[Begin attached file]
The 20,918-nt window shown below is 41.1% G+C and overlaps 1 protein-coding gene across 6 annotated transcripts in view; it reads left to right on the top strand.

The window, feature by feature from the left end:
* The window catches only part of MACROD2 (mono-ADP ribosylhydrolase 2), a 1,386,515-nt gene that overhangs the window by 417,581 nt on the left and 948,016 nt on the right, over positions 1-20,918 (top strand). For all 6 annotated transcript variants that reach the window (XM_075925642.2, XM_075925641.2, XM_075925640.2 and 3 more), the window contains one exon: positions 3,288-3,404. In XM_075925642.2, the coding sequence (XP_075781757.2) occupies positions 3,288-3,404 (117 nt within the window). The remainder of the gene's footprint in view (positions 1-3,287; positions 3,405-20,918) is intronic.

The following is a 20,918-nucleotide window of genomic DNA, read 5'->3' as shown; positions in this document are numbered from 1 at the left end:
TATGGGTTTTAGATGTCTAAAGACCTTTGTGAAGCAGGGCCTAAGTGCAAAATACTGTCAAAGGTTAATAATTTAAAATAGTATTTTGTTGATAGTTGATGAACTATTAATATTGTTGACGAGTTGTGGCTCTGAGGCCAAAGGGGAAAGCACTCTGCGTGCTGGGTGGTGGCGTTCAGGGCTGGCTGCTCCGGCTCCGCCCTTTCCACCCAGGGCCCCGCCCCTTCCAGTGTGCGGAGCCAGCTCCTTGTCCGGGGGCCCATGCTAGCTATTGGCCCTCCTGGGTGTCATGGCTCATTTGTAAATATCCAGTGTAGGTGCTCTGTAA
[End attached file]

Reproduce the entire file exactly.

The 20,918-nt window shown below is 41.1% G+C and overlaps 1 protein-coding gene across 6 annotated transcripts in view; it reads left to right on the top strand.

The window, feature by feature from the left end:
* The window catches only part of MACROD2 (mono-ADP ribosylhydrolase 2), a 1,386,515-nt gene that overhangs the window by 417,581 nt on the left and 948,016 nt on the right, over positions 1-20,918 (top strand). For all 6 annotated transcript variants that reach the window (XM_075925642.2, XM_075925641.2, XM_075925640.2 and 3 more), the window contains one exon: positions 3,288-3,404. In XM_075925642.2, the coding sequence (XP_075781757.2) occupies positions 3,288-3,404 (117 nt within the window). The remainder of the gene's footprint in view (positions 1-3,287; positions 3,405-20,918) is intronic.

The following is a 20,918-nucleotide window of genomic DNA, read 5'->3' as shown; positions in this document are numbered from 1 at the left end:
TATGGGTTTTAGATGTCTAAAGACCTTTGTGAAGCAGGGCCTAAGTGCAAAATACTGTCAAAGGTTAATAATTTAAAATAGTATTTTGTTGATAGTTGATGAACTATTAATATTGTTGACGAGTTGTGGCTCTGAGGCCAAAGGGGAAAGCACTCTGCGTGCTGGGTGGTGGCGTTCAGGGCTGGCTGCTCCGGCTCCGCCCTTTCCACCCAGGGCCCCGCCCCTTCCAGTGTGCGGAGCCAGCTCCTTGTCCGGGGGCCCATGCTAGCTATTGGCCCTCCTGGGTGTCATGGCTCATTTGTAAATATCCAGTGTAGGTGCTCTGTAA